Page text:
"Usually that stuff doesn't happen very often and we were pretty fortunate to get it … especially at the end."

The end, of course, was when Eagles' returner J.R. Reed had his team's second muff of the day, losing his handle on a Ryan punt with 1:09 left in the game and the score tied at 13-13. While Hall wasn't directly involved in the play and this miscue didn't result in a touchdown, Bush recovered the loose ball for the Packers and set up rookie Mason Crosby's 42-yard game-winning field goal four plays later.

While those two plays were the two most exciting of Hall's opening day experience, they book-ended a mostly solid outing by No. 35 on the punt team, punt return team, kickoff and kick return teams, and on offense. Against the Eagles blitzing defense, the Packers' spent much of their time in the shotgun formation, with Hall on the sideline. He was also out of the game when the Packers went with single-back, multiple receiver sets and in most third-down situations, when rookie DeShawn Wynn entered the game.

When he was in, he seemed assignment sure in pass protection and hit the hole hard on running plays. And while Packer running backs eeked out a mere 48 yards on 16 carries, seemingly unable to find the cutback lanes that the zone-blocking offense is known for, one of Brandon Jackson's better runs of the day -- a seven-yarder in the center-guard gap, came when he was following Hall, who stonewalled Philly middle linebacker Omar Gaither, a third-year player of nearly identical size, out of Tennessee.

Gaither was a frequent target of Hall's throughout the game. By the fourth quarter, that banging seemed to get under Gaither's skin, or at least his shoulder pads. After getting shoved to the outside on a three-yard gain by Jackson in the fourth quarter, Gaither got up from the ground and got in Hall's face. Guard Daryn Colledge, a former teammate of Hall's at Boise State quickly intervened as they walked back to their respective huddles.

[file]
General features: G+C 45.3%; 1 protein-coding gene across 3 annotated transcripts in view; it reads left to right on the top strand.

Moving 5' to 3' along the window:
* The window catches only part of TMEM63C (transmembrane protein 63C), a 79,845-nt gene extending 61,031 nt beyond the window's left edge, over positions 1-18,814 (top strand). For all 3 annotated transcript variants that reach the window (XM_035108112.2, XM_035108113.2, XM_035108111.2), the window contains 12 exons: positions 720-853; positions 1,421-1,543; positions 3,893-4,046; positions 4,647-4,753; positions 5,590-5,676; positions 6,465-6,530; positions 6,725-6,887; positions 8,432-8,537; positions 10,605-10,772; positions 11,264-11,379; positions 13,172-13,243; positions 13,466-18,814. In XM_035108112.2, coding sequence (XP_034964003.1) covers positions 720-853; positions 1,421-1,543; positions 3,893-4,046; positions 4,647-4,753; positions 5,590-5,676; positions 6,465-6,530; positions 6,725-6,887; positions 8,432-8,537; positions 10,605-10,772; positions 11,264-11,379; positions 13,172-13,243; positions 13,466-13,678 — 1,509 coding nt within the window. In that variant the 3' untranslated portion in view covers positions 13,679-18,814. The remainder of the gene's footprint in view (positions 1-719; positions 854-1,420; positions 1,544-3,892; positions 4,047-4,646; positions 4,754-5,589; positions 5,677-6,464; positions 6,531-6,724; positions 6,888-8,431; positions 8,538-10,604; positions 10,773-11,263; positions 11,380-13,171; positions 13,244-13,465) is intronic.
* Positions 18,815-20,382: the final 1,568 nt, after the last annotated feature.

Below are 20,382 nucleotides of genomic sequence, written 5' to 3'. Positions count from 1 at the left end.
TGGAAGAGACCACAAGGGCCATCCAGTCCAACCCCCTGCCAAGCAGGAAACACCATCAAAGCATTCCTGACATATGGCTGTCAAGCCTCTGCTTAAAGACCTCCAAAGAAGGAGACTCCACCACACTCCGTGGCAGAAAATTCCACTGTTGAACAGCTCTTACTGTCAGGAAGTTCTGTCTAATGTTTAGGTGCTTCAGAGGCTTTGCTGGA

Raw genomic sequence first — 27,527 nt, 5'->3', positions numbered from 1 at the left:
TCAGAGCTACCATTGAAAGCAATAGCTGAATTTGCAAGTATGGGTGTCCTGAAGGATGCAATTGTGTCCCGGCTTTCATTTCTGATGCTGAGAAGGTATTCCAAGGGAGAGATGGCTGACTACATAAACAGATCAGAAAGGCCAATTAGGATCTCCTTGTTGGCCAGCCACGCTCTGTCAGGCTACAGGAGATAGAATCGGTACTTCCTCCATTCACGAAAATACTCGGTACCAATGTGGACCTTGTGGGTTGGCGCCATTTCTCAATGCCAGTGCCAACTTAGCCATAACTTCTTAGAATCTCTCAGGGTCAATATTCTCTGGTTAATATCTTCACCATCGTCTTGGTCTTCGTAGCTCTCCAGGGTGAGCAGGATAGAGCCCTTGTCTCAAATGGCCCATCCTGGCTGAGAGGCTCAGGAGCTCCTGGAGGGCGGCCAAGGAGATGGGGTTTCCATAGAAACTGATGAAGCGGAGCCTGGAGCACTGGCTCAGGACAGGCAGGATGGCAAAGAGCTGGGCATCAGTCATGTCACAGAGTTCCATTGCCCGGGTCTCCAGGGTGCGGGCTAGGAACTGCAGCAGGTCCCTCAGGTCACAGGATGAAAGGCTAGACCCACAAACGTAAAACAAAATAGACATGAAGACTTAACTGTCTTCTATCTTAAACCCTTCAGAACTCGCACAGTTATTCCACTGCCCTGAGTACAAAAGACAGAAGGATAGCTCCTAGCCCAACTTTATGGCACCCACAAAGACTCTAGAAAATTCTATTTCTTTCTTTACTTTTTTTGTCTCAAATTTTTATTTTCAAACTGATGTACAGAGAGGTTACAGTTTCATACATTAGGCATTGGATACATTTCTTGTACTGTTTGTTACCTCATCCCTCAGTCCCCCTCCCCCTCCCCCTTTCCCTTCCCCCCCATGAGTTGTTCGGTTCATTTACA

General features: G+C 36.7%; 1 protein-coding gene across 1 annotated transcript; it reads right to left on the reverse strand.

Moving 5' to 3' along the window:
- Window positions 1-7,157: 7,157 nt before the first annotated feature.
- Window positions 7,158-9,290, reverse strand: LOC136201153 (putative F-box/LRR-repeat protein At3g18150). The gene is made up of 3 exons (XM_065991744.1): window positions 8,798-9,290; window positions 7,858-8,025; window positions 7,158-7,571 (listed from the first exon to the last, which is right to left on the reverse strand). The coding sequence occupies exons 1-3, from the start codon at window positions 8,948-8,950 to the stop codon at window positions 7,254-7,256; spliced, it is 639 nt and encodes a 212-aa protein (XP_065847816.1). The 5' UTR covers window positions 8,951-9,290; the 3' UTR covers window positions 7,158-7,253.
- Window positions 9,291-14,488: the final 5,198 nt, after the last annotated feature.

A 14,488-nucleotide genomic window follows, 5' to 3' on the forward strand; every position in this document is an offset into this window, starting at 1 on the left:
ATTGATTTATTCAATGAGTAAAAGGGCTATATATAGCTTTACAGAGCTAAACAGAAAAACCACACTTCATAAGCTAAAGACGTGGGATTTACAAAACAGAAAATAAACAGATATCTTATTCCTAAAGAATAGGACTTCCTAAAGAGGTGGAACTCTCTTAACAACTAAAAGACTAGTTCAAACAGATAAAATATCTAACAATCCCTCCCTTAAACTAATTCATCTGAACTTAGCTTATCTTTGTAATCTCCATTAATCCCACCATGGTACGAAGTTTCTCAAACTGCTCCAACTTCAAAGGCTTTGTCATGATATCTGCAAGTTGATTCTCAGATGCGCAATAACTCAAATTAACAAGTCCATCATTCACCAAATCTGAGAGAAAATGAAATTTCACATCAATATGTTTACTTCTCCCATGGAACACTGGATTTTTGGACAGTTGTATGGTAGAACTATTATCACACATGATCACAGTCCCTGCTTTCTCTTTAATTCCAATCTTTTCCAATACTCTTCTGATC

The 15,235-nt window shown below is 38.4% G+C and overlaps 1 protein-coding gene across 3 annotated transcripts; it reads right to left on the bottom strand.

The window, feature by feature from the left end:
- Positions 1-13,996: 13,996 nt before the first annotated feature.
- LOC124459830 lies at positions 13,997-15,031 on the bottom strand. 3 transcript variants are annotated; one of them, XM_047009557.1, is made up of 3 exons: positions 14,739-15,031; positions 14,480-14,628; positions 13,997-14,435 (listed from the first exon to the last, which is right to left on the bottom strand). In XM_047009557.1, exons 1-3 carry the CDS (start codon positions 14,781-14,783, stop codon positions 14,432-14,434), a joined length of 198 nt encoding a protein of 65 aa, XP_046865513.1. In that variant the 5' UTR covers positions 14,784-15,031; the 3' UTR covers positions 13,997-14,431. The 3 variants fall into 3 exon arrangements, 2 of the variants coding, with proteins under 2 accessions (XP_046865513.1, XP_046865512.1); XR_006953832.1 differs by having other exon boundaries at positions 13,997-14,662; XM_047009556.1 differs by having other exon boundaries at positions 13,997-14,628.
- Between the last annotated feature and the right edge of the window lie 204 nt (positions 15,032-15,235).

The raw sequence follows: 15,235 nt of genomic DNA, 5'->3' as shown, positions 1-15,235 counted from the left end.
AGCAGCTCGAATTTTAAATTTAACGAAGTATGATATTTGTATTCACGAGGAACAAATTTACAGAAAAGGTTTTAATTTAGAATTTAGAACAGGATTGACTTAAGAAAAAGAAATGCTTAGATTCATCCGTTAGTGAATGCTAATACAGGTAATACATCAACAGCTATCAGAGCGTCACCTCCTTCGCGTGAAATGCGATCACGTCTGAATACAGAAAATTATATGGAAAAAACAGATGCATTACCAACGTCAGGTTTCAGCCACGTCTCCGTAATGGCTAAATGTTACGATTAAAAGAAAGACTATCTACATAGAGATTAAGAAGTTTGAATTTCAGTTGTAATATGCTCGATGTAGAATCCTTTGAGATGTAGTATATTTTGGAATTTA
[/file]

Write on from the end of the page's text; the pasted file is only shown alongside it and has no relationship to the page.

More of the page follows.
"We were talking about the weather," Hall said with a smile, after dropping a very veteran-like response. "And I let him know a couple tricks I used to use when I played linebacker."

Kidding aside, Hall's performance was encouraging, as was his attitude. His mix of ability, smarts and tenacity will be needed for a Packer running game that could be in for a long season. He'll watch the film from Sunday's game and look for ways to improve. He's said as much, and that's what good players do. He'll expect to make the good plays, but beat himself up over the others -- like when he whiffed on blocking Eagles safety Quintin Mikell during a kickoff return. But at least one guy who knows a little something about fullbacks liked what he saw in Hall -- former Packer fullback William Henderson, who spent 11 seasons in the starting line-up and was on the sideline watching the action.

"He said I did some good things out there, which, as a rookie, you like to hear," Hall said. "And that kind of thing just motivates you to come out and try to get better.

"If someone would've asked me six months ago after our (43-42 overtime Fiesta) bowl win, I never would've expected to be in the situation I'm in now. I definitely had high expectations for myself of coming in and playing linebacker but I think it was a blessing in disguise for me to come here and play fullback."

One game does not a career make, but considering how far Hall has come, there is no reason to think that he won't be walking out of the Packers tunnel for many games to come.

W. Keith Roerdink is a frequent contributor to PackerReport.com and Packer Report magazine. E-mail him at karoer@msn.com.